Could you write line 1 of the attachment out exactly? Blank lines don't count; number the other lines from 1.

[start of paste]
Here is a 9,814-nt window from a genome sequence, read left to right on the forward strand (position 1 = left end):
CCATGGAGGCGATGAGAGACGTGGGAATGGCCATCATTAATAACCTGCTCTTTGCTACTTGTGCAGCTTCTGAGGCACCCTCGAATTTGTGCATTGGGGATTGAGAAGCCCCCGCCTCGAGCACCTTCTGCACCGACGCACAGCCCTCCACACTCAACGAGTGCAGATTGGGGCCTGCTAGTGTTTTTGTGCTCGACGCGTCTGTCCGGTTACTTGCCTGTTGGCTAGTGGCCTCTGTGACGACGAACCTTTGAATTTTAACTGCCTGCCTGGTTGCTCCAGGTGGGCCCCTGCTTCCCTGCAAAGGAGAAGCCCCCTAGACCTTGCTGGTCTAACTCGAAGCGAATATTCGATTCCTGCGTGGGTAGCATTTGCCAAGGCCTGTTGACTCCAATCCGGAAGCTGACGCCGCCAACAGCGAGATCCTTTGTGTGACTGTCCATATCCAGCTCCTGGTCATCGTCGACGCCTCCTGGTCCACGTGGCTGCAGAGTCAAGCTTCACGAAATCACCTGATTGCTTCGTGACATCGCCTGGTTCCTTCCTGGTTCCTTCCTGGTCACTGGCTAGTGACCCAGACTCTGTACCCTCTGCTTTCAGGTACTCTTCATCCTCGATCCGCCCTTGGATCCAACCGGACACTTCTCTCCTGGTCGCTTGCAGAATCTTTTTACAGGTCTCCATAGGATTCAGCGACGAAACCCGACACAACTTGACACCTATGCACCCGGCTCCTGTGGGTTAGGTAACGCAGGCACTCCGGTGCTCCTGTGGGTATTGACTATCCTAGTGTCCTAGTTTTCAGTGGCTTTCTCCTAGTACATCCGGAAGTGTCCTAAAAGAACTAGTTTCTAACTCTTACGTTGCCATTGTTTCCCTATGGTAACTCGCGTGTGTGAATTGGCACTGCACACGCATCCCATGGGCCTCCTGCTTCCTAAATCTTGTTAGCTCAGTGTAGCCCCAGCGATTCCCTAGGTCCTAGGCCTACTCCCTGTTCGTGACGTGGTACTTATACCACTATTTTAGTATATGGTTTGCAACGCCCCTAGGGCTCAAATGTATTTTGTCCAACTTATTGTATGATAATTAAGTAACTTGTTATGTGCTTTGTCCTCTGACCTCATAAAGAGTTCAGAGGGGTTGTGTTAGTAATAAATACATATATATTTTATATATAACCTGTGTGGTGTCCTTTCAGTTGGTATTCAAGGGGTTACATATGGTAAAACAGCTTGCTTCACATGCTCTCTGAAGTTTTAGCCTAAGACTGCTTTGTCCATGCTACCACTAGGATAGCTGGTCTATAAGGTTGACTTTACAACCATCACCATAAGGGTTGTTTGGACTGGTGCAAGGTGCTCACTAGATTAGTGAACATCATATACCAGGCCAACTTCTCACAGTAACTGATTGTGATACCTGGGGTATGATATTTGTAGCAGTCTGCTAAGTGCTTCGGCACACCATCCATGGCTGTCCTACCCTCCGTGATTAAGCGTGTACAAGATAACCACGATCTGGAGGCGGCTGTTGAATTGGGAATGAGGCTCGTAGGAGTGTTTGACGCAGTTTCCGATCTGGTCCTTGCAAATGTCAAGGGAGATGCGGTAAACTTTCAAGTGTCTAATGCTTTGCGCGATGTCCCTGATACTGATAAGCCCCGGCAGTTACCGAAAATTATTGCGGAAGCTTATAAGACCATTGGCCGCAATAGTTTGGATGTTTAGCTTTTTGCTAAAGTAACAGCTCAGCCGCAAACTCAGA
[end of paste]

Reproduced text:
Here is a 9,814-nt window from a genome sequence, read left to right on the forward strand (position 1 = left end):